The emails over the next few weeks with patient Y were lovely. She was interested in what we had to say about university and lockdown, meanwhile, opening up about her life as a carer. Patient Y is 75 years old, and very selflessly puts her husband’s dementia care above her own needs, regardless of having health issues herself. She did all of this so graciously. She did countless long journeys to hospitals in London and back and only ever complained if the journey was not worthwhile for her husband’s care. While communicating with her, I was in awe of her but also struggled to give her advice as she seemed to have everything under control. She seemed like she knew how to go about her day and barely faced obstacles- which was admirable but made it difficult for us to have content to respond with. I feel that as medical students (and doctors) we are always trying to find a fix, cure, or a solution. We want to be involved and have a hands-on approach to managing a condition. We want to save people.
Patient Y taught us a great lesson: not everyone wants or needs to be saved. Sometimes all a patient wants is to be heard and needs to be told that they are independently managing things okay. This gave me a great appreciation for doctors in palliative care, as within that specialty, you can’t fix anything. You can’t save your patient, you can’t save the family from the grief that they will face, you can’t get rid of their mountains of problems. All you can do is make them comfortable during the process.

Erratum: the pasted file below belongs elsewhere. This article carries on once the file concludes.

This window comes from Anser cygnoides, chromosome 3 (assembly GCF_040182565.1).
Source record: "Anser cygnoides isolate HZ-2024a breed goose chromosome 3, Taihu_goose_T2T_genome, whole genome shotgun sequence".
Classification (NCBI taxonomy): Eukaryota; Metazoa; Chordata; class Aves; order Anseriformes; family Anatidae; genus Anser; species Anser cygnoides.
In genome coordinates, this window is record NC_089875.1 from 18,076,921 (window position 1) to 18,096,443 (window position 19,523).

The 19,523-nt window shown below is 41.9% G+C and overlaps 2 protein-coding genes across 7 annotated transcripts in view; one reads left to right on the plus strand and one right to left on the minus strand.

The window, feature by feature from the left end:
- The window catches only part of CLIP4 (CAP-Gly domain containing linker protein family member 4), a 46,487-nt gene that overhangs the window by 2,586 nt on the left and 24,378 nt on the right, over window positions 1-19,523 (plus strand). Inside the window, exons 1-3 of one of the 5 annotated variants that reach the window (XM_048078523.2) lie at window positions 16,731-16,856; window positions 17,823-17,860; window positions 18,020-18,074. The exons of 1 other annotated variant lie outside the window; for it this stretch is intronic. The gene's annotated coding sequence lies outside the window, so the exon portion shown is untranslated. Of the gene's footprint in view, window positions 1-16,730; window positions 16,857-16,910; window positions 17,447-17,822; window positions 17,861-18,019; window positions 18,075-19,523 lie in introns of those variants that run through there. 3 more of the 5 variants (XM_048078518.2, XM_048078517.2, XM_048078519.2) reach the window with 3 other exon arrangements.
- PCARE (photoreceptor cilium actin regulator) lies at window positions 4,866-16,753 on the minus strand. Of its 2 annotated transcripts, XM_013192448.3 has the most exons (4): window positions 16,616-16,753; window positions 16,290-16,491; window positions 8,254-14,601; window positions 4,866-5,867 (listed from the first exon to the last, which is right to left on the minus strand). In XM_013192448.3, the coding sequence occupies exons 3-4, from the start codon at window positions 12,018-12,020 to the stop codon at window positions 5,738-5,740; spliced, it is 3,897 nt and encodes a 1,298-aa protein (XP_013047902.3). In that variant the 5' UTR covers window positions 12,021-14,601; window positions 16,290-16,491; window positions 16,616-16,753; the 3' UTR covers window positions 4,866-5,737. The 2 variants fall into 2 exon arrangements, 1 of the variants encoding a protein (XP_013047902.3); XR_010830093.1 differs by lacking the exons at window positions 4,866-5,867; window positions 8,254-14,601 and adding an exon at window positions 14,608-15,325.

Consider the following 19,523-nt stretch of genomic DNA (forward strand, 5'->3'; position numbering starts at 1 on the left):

So, when speaking to patient Y, we were attentive in what she had to say, we acknowledged her difficulties and reassured her that all that she was doing is commendable. We wanted her to know that we were there to listen to all that she had to say. Which is exactly how I would manage any patient, who evidently has a good grasp of what they needed to do but lack self-confidence to pat themselves on their back when they do make astonishing achievements – independently.
Both patients were different, had a different story and were from different walks of life and we were able to learn so much from them. PKB has taught me many valuable skills in how to communicate with a patient, each mistake acted as a lesson. But more importantly it has taught me how each area of medicine has their own obstacles when dealing with patients.
Upon reflection, PKB was a small glimpse into a future of many challenging patients, each with complex backgrounds and a multitude of conditions. However, the secret to getting through every single patient we face- is the history that we get from them. Whether it be virtually, or in a clinic, whether it be a patient or a carer, the rapport you build with them in that first consultation will act as the foundation to every single consultation following.